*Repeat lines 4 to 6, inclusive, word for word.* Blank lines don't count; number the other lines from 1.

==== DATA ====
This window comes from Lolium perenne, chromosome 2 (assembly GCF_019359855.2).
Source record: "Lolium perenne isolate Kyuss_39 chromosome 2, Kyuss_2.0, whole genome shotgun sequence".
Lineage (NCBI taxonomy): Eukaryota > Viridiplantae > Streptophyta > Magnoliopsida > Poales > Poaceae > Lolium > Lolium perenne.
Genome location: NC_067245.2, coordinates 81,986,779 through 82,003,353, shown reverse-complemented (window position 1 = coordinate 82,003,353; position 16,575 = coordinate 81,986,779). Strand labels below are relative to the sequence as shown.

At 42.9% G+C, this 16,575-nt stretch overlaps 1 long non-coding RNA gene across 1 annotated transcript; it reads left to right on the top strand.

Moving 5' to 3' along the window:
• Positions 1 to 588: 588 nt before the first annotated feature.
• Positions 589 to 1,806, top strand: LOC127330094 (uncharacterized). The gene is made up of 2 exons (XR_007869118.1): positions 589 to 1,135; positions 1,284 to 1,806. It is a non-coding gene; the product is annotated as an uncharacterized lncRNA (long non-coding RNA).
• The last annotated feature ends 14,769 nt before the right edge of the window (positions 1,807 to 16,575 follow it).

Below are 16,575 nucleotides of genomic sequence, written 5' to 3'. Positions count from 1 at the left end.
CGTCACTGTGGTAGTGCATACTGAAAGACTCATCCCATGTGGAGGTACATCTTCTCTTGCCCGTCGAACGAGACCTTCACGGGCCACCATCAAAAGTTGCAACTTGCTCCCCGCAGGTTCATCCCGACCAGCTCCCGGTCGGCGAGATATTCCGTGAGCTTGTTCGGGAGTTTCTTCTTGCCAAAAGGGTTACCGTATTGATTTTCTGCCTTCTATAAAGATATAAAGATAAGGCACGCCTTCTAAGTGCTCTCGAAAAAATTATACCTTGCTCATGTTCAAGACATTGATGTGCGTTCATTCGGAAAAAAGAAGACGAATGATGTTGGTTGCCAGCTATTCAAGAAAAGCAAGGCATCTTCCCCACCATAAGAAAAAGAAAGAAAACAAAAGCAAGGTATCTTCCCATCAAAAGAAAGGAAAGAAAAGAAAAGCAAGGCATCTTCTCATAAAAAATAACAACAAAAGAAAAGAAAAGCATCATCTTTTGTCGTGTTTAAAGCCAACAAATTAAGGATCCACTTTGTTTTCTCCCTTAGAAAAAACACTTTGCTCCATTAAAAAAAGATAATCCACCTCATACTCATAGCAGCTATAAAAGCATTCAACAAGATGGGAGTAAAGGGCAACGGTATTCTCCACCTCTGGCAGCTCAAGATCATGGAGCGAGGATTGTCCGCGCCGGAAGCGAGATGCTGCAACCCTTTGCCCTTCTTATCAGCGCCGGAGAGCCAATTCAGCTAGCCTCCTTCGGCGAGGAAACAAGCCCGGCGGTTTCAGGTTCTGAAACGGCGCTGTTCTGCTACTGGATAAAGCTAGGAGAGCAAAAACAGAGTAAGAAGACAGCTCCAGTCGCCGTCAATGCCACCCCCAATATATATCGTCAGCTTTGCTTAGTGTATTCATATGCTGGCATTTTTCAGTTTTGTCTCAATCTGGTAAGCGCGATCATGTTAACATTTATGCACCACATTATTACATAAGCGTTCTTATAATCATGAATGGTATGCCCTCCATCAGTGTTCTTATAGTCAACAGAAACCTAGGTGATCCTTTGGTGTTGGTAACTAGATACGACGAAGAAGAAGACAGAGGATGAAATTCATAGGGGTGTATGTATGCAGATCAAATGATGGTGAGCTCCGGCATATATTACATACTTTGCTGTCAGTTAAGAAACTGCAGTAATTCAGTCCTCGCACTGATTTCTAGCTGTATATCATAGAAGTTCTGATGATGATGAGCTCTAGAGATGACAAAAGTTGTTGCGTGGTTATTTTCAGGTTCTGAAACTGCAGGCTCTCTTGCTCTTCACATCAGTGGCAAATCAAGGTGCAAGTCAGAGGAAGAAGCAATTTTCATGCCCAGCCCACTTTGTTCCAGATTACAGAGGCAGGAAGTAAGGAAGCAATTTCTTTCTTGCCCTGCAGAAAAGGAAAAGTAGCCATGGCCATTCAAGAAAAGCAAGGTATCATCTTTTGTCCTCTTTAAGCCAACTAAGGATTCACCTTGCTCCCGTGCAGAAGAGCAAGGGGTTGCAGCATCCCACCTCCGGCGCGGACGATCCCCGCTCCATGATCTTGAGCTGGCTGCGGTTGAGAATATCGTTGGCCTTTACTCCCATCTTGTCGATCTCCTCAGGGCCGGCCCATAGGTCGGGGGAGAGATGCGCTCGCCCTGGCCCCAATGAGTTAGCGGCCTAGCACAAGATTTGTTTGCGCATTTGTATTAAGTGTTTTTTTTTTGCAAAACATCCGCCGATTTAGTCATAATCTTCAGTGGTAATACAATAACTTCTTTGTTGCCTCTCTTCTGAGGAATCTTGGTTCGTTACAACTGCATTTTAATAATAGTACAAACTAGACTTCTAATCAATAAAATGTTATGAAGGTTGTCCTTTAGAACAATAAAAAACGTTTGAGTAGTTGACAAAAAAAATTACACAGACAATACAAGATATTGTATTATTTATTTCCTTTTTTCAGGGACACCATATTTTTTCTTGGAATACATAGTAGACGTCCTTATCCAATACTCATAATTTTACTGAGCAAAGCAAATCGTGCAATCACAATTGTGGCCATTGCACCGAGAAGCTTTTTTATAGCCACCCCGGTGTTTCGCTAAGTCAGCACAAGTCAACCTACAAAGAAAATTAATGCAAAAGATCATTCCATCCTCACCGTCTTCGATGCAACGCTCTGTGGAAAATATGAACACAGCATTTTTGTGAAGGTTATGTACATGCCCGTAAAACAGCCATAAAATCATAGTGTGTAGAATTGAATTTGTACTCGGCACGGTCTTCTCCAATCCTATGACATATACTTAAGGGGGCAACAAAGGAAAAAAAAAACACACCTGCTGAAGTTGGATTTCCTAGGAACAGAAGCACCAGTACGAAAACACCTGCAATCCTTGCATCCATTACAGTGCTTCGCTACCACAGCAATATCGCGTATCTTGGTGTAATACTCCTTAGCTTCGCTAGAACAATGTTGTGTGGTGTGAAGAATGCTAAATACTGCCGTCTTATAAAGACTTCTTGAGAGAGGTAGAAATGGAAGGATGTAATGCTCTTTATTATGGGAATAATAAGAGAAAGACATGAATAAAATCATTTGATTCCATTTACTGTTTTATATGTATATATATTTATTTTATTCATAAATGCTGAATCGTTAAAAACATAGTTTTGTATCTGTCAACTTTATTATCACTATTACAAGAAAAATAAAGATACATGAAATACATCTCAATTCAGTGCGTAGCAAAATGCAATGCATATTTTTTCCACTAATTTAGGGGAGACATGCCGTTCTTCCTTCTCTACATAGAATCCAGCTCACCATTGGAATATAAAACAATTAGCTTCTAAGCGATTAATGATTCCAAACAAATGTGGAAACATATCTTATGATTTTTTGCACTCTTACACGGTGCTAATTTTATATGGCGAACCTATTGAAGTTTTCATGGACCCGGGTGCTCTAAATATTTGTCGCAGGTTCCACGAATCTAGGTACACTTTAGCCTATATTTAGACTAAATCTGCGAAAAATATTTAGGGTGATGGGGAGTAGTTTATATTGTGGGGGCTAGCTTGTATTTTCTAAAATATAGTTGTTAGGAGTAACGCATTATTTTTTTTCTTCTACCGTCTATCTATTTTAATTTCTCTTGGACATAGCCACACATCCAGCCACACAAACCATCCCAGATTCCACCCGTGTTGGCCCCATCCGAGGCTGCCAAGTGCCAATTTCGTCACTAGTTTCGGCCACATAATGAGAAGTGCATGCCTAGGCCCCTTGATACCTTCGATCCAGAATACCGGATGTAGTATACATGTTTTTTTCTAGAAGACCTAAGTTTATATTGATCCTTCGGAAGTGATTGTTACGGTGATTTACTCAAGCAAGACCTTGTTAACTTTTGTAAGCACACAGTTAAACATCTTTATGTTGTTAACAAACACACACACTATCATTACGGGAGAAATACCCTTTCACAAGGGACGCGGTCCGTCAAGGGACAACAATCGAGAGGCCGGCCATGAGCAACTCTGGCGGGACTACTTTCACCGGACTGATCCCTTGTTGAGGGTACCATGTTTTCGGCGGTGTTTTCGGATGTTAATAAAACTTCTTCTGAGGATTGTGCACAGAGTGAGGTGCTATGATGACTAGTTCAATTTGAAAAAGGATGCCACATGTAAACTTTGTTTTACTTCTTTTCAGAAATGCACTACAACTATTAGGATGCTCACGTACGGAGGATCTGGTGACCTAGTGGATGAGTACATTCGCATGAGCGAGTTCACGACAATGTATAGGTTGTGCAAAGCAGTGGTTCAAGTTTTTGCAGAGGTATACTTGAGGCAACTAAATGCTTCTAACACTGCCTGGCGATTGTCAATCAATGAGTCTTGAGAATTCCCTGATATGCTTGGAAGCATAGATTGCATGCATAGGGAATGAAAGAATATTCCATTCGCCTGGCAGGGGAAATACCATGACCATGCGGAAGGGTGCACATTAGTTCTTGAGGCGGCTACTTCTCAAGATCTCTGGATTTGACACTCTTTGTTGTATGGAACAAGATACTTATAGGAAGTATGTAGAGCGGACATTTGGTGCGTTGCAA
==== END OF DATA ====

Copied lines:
Genome location: NC_067245.2, coordinates 81,986,779 through 82,003,353, shown reverse-complemented (window position 1 = coordinate 82,003,353; position 16,575 = coordinate 81,986,779). Strand labels below are relative to the sequence as shown.

At 42.9% G+C, this 16,575-nt stretch overlaps 1 long non-coding RNA gene across 1 annotated transcript; it reads left to right on the top strand.

Moving 5' to 3' along the window: